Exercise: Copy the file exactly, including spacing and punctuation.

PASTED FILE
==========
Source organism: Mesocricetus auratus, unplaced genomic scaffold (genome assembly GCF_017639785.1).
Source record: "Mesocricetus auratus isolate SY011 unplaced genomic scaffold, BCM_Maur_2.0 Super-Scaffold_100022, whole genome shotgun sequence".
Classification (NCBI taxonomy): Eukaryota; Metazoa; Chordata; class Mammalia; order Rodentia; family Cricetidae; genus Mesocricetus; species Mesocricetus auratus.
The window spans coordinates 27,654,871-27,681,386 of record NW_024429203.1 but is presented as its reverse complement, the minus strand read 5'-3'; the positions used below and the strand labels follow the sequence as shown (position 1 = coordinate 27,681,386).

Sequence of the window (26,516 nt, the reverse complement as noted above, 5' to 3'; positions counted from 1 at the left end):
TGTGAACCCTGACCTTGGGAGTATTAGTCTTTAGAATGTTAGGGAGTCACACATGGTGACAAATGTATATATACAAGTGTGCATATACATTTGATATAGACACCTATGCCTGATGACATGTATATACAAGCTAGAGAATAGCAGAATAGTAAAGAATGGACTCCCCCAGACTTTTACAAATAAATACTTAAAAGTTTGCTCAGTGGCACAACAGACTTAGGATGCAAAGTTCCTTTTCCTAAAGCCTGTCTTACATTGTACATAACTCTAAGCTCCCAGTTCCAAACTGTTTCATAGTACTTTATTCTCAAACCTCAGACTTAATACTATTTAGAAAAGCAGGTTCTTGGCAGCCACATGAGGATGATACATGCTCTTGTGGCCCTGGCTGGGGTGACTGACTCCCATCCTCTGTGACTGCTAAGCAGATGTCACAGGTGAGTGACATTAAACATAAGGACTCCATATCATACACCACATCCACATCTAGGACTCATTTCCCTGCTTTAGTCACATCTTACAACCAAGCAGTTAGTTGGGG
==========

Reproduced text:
Source organism: Mesocricetus auratus, unplaced genomic scaffold (genome assembly GCF_017639785.1).
Source record: "Mesocricetus auratus isolate SY011 unplaced genomic scaffold, BCM_Maur_2.0 Super-Scaffold_100022, whole genome shotgun sequence".
Classification (NCBI taxonomy): Eukaryota; Metazoa; Chordata; class Mammalia; order Rodentia; family Cricetidae; genus Mesocricetus; species Mesocricetus auratus.
The window spans coordinates 27,654,871-27,681,386 of record NW_024429203.1 but is presented as its reverse complement, the minus strand read 5'-3'; the positions used below and the strand labels follow the sequence as shown (position 1 = coordinate 27,681,386).

Sequence of the window (26,516 nt, the reverse complement as noted above, 5' to 3'; positions counted from 1 at the left end):
TGTGAACCCTGACCTTGGGAGTATTAGTCTTTAGAATGTTAGGGAGTCACACATGGTGACAAATGTATATATACAAGTGTGCATATACATTTGATATAGACACCTATGCCTGATGACATGTATATACAAGCTAGAGAATAGCAGAATAGTAAAGAATGGACTCCCCCAGACTTTTACAAATAAATACTTAAAAGTTTGCTCAGTGGCACAACAGACTTAGGATGCAAAGTTCCTTTTCCTAAAGCCTGTCTTACATTGTACATAACTCTAAGCTCCCAGTTCCAAACTGTTTCATAGTACTTTATTCTCAAACCTCAGACTTAATACTATTTAGAAAAGCAGGTTCTTGGCAGCCACATGAGGATGATACATGCTCTTGTGGCCCTGGCTGGGGTGACTGACTCCCATCCTCTGTGACTGCTAAGCAGATGTCACAGGTGAGTGACATTAAACATAAGGACTCCATATCATACACCACATCCACATCTAGGACTCATTTCCCTGCTTTAGTCACATCTTACAACCAAGCAGTTAGTTGGGG